L’invasion de la mer
    La chasse au météore
    La jaganda
    La maison à vapeur
    Le chancellor
    Le château des Carpathes
    Le chemin de France
    Le comte de Chanteleine
    Le pays des fourrures
    Le phare du bout de monde
    Le pilote du Danube
    Le rayon vert
    Le secret de Wilhelm Storitz
    Le sphinx des glaces
    Le superbe Orénoque
    Le testament d’un excentrique
    Le tour du monde en quatre-vingts jours
    Le village aérien
    Les cinq cents millions de la bégum
    Les enfants du capitaine Grant
    Les forceurs du blocus
    Les frères Kip
    Les histoires de Jean-Marie Cabidoulin
    Les Indes noires
    Les naufragés du Jonathan
    Les révoltés de la Bounty
    Les tribulations d’un chinois en Chine
    Maître du monde
    Mathias Sandorf
    Michel Strogoff
    Mirifiques aventures de maître Antifer
    Mistress Branican
    Nord contre sud
    Robur le conquérant
    Sans dessus dessous
    Un billet de loterie
    Un capitaine de quinze ans
    Un drame au Mexique
    Une ville flottante
    Vingt mille lieues sous les mers
    Voyage au centre de la terre
    Voyages et aventures du capitaine Hatteras

    #littérature #science_fiction #domaine_public

  • L’armée française recrute des écrivains de science-fiction, pour prédire les scénarios du futur. Ça s’appelle la #RedTeam.

    « La RED TEAM vous attend pour sa présentation officielle au Digital Forum Innovation Défense le vendredi 4 décembre à 14h.
    Pour les inscriptions, cliquez ici
    Découvrir le concept »

    La vidéo de présentation : https://vimeo.com/482760785

    Un résumé par le Point : https://www.lepoint.fr/high-tech-internet/qui-sont-les-dix-auteurs-de-sf-de-la-red-team-du-ministere-des-armees-04-12-

    #armée #prospective #science_fiction

  • About David Weiner – IT CAME FROM…

    An entertainment industry mainstay, David Weiner is the creator of the Rondo Award-nominated, retro genre pop-culture site IT CAME FROM…

    He is the director/writer/producer of IN SEARCH OF DARKNESS, a critically acclaimed four-and-a-half-hour documentary about ’80s horror movies, its follow-up IN SEARCH OF DARKNESS: PART II, and IN SEARCH OF TOMORROW, a documentary about ’80s Sci-Fi movies, for CreatorVC.

  • ‘We’ve Already Survived an Apocalypse’: Indigenous Writers Are Changing Sci-Fi - The New York Times

    Dimaline, along with Waubgeshig Rice, Rebecca Roanhorse, Darcie Little Badger and Stephen Graham Jones, who has been called “the Jordan Peele of horror literature,” are some of the Indigenous novelists reshaping North American science fiction, horror and fantasy — genres in which Native writers have long been overlooked.

    Their fiction often draws on Native American and First Nations mythology and narrative traditions in ways that upend stereotypes about Indigenous literature and cultures. And the authors are gaining recognition in a corner of the literary world that has traditionally been white, male and Eurocentric, rooted in Western mythology.

    Some authors say that sci-fi and fantasy settings allow them to reimagine the Native experience in ways that wouldn’t be possible in realistic fiction. Writing futuristic narratives and building fantasy worlds provide a measure of freedom to tell stories that feel experimental and innovative, and aren’t weighted down by the legacies of genocide and colonialism.

    “We’ve already survived an apocalypse,” said Roanhorse, who is of Ohkay Owingeh Pueblo descent.

    For Indigenous authors, writing themselves into sci-fi and fantasy narratives isn’t just about gaining visibility within popular genres. It is part of a broader effort to overcome centuries of cultural misrepresentation.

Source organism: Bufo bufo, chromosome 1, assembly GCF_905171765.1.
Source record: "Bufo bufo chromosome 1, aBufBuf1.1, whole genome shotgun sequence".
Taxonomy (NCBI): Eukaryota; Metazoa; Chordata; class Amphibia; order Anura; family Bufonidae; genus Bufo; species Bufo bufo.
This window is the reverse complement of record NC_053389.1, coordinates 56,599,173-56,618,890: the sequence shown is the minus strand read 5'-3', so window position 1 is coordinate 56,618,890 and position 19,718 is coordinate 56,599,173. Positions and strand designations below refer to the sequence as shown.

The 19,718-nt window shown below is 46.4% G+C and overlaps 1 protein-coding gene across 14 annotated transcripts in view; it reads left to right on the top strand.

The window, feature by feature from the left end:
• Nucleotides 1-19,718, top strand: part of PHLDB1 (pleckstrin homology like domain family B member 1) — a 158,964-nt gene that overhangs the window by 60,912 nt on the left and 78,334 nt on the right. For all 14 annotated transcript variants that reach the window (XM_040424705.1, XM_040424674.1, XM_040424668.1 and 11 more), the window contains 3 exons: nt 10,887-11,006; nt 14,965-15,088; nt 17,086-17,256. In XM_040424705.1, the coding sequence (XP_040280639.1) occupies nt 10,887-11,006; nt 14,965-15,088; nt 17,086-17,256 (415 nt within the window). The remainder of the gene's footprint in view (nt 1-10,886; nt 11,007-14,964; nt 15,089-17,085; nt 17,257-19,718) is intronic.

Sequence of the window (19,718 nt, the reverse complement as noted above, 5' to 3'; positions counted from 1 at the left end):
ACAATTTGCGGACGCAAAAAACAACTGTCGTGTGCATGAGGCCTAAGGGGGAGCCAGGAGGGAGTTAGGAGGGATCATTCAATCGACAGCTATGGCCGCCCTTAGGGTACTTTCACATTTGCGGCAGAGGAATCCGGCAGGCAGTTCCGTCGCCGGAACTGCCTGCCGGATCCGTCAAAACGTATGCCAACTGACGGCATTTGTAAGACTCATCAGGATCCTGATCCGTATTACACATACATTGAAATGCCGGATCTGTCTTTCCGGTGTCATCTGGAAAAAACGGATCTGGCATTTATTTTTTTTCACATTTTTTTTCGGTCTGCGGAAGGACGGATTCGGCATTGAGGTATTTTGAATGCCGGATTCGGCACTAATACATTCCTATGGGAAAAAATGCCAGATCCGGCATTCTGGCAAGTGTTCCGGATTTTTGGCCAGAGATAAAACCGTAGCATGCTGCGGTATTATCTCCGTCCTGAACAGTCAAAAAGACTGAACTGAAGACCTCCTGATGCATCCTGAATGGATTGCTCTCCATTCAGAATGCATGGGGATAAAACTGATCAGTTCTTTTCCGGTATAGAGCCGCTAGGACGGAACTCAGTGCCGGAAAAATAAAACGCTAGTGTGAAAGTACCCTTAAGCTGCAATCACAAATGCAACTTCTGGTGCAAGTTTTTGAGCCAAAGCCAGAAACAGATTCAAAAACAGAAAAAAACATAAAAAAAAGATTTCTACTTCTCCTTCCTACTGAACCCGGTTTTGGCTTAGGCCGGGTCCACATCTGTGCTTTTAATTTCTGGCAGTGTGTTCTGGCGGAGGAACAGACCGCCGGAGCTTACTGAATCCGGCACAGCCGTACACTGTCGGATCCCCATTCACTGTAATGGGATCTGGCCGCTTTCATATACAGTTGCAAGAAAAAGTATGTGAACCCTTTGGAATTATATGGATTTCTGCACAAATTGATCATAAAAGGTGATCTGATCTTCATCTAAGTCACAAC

“What most people know about Native people was created by outsiders, so it’s no surprise that it’s faulty,” said Debbie Reese, who is tribally enrolled at Nambé Pueblo and founded the site American Indians in Children’s Literature, which analyzes representations of Native people and beliefs in children’s books.

    While Indigenous writers are still underrepresented in the literary world, especially in genre fiction, their work is having an outsize impact. Roanhorse won two of the genre’s most prestigious awards, the Hugo and the Nebula, for her 2017 short story, “Welcome to Your Authentic Indian Experience™,” and the Locus Award for best first novel for “Trail of Lightning.” Both works have been optioned for screen adaptations.

    Dimaline’s novel, “The Marrow Thieves,” which unfolds in a dystopian future where Indigenous people are hunted for their bone marrow, won the Kirkus prize for young adult literature and is being adapted into a television series. She and Roanhorse have signed multi-book deals with major publishing houses in recent years.

    #Lecture #Science_fiction #Peuples_indigènes

  • La zone du cador. Révolution viriliste chez un « héros » de la gauche critique, Alain Damasio | Leïla Bergougnoux, Nina Faure et Yéléna Perret

    Alain Damasio est partout. Il est un invité régulier sur les ondes de France Culture [1] et dans les colonnes des Inrockuptibles [2], tandis que les journaux et revues de la gauche critique lui dressent des éloges panégyriques, de Reporterre à Ballast ou Lundi Matin, dont il est contributeur, en passant par le regretté Article XI. Quiconque s’intéresse aux idées libertaires, aux luttes anticapitalistes, aux ZAD et aux recherches d’alternatives croisera tôt ou tard sa prose enflammée et ses tirades tonitruantes, au détour d’un article ou d’un remix électro. Source : Les mots sont importants

  • We’re not going back to normal - MIT Technology Review

    Social distancing is here to stay for much more than a few weeks. It will upend our way of life, in some ways forever.

    Vous cherchez une bonne dystopie pour la situation : lisez l’éditorial de la MIT Tech. Review. Extraits (mais bien sûr, on peut contester ce qu’il juge inéluctable, et recréer un monde plus solidaire à partir de ce nouveau constat... j’ai toujours pensé que les « collapsionnistes » sont au fond les meilleurs alliés du système en place, car ils estiment qu’on ne peut pas le changer. Il ne faudrait pas que le COVID-19 leur donne encore plus de place mentale) :